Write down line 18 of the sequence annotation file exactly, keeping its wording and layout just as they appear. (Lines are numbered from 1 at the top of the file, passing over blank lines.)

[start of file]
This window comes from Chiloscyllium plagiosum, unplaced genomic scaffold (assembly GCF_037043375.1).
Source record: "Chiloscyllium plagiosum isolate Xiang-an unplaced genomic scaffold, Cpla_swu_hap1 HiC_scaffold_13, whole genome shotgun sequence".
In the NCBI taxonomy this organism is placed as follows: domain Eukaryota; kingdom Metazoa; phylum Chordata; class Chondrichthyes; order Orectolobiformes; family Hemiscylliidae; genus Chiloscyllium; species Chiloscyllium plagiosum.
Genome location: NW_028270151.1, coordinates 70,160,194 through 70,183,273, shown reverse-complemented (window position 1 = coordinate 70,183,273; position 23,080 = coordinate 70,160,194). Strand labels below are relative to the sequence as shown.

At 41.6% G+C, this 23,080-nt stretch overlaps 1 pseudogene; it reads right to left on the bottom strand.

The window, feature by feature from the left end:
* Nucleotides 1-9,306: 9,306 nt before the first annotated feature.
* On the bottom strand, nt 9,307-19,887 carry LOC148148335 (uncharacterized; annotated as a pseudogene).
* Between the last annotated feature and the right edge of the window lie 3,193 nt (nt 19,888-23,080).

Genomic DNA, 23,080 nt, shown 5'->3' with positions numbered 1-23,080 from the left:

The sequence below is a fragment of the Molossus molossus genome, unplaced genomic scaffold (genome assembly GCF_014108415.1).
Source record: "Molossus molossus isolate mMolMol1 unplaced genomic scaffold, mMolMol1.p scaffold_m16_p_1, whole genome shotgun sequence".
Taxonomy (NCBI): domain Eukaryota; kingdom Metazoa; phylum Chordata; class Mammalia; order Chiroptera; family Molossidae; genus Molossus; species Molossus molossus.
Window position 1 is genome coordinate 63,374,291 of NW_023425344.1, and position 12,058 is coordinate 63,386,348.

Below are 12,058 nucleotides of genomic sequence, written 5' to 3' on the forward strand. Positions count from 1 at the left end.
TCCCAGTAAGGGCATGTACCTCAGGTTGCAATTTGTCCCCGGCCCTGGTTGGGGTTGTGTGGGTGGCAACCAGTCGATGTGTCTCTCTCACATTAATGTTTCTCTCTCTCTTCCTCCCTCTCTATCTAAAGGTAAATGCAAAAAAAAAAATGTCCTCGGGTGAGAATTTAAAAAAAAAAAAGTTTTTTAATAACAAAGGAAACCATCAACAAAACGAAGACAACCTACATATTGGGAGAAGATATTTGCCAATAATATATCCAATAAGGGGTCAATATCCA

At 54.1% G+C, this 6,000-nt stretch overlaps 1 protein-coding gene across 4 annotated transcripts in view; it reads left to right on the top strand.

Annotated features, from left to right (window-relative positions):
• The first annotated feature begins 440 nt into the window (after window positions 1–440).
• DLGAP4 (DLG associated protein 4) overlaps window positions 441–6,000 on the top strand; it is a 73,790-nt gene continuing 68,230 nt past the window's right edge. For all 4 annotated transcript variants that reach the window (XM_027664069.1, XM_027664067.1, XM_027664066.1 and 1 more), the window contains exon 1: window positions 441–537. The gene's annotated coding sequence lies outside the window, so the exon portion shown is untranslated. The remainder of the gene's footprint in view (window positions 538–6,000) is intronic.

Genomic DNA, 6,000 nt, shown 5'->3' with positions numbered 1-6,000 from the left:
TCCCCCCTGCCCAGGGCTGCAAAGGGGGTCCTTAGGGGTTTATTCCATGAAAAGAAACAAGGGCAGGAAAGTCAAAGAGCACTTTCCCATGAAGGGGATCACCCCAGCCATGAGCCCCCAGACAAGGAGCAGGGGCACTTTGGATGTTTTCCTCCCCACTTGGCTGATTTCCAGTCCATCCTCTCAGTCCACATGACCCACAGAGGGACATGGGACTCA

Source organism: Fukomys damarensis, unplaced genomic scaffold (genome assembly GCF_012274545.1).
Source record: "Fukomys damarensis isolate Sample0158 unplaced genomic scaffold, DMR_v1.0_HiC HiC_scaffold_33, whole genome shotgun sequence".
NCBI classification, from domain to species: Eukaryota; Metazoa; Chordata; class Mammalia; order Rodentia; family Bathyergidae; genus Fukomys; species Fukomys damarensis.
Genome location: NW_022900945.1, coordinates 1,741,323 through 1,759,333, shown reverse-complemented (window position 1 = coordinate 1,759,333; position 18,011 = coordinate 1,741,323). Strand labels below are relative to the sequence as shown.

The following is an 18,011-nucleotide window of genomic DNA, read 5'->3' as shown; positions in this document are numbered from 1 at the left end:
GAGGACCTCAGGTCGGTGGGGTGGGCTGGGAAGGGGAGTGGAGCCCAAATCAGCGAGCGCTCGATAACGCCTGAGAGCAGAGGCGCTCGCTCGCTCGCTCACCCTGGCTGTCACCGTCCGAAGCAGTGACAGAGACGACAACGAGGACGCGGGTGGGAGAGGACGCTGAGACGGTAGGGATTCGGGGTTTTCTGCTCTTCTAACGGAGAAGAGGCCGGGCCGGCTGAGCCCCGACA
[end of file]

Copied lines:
Annotated features, from left to right (window-relative positions):